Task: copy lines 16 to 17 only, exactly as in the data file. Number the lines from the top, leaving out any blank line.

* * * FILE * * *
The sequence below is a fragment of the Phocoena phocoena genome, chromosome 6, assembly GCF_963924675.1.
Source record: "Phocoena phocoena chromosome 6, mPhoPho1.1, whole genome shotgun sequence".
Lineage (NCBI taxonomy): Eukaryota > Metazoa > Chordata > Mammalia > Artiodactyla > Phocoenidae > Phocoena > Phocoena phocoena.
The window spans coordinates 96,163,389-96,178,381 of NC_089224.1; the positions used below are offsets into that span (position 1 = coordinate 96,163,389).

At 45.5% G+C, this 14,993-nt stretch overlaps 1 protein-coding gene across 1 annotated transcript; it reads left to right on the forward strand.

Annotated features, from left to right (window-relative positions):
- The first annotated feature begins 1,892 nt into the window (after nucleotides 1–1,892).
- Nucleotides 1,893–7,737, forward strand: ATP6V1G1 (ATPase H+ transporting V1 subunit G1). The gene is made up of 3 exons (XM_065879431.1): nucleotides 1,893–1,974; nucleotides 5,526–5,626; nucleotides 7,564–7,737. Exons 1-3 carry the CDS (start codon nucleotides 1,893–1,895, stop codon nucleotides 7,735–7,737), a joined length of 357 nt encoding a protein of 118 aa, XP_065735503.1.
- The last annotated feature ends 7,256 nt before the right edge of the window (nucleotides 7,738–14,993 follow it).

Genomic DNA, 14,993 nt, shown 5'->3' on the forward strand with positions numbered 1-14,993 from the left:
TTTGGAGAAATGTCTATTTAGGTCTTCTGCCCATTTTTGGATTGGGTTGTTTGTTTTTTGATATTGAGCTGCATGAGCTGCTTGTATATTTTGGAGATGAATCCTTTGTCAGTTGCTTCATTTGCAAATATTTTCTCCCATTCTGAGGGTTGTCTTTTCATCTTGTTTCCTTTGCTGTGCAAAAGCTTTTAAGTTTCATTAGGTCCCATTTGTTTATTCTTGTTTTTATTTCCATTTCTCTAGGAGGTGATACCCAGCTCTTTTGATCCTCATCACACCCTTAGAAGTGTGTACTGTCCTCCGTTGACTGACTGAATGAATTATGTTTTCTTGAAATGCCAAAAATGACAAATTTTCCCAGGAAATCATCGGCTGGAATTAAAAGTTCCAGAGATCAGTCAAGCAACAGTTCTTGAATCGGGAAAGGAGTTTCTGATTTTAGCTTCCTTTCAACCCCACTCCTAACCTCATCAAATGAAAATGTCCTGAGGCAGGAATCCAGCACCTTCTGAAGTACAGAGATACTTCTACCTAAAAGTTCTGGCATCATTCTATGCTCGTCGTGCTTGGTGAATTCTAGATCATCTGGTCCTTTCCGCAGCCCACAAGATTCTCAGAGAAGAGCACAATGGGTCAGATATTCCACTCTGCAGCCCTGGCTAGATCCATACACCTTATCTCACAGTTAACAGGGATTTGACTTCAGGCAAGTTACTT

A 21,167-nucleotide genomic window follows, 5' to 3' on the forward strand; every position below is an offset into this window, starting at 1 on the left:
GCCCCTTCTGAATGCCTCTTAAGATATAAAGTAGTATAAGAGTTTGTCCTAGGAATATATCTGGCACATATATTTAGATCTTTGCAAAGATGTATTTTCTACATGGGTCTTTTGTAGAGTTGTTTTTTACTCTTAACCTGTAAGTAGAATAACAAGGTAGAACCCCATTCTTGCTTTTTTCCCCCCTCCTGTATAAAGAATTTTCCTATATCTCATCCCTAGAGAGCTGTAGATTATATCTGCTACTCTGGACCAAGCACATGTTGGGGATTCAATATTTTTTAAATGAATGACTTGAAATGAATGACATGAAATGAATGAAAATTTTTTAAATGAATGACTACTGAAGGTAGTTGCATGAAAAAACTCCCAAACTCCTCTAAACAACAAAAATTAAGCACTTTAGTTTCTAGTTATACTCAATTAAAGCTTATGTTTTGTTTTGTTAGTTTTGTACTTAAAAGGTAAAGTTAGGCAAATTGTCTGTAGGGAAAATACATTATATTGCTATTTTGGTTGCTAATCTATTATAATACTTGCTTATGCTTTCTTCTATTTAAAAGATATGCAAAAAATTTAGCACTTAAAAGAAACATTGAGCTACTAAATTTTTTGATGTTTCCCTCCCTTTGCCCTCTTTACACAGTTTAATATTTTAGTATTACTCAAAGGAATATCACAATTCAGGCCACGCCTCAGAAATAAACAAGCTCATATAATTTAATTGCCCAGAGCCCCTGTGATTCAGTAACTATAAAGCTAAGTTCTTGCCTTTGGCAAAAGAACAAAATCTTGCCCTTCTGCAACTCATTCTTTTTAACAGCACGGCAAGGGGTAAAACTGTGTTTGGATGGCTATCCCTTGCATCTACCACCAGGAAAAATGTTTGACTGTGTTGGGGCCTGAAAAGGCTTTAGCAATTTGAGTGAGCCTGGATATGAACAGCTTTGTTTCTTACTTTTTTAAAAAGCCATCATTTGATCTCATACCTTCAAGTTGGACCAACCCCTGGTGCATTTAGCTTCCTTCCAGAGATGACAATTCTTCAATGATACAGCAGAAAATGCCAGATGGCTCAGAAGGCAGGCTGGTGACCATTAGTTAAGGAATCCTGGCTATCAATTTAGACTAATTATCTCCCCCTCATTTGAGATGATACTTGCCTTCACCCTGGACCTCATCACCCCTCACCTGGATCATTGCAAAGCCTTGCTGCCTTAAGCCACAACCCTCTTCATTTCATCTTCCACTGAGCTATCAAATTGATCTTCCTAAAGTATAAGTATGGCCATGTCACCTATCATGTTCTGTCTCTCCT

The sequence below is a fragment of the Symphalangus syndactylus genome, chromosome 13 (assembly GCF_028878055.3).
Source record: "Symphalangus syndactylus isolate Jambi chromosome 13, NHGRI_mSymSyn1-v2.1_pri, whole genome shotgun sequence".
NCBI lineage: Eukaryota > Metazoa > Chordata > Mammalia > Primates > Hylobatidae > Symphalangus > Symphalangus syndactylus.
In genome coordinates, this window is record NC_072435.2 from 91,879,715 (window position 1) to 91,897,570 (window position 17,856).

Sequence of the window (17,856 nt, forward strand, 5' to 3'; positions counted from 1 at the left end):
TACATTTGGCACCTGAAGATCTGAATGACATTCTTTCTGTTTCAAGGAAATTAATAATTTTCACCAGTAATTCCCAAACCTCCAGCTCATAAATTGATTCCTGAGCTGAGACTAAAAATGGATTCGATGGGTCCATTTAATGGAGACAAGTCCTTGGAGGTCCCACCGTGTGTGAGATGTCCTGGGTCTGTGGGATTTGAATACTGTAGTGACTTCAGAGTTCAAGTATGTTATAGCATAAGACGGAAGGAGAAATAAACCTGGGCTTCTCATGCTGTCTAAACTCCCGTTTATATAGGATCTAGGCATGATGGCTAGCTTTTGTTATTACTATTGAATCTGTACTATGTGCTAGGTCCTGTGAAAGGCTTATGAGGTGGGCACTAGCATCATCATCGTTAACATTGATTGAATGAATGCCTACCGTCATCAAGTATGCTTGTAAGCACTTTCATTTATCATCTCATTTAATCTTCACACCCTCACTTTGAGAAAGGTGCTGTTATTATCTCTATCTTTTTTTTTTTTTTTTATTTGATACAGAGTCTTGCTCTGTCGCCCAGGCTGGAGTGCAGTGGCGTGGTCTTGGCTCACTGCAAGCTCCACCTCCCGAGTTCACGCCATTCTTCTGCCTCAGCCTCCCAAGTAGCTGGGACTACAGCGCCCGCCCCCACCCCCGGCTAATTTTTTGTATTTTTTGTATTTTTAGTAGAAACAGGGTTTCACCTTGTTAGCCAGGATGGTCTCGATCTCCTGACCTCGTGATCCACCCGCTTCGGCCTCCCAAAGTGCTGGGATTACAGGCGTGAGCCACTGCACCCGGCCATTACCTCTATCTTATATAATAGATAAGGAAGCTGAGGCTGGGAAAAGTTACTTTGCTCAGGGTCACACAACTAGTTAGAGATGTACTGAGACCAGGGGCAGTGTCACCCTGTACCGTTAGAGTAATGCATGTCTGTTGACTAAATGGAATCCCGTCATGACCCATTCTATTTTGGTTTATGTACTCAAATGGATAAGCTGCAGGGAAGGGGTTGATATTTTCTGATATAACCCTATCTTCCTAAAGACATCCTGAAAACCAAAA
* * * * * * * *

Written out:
NCBI lineage: Eukaryota > Metazoa > Chordata > Mammalia > Primates > Hylobatidae > Symphalangus > Symphalangus syndactylus.
In genome coordinates, this window is record NC_072435.2 from 91,879,715 (window position 1) to 91,897,570 (window position 17,856).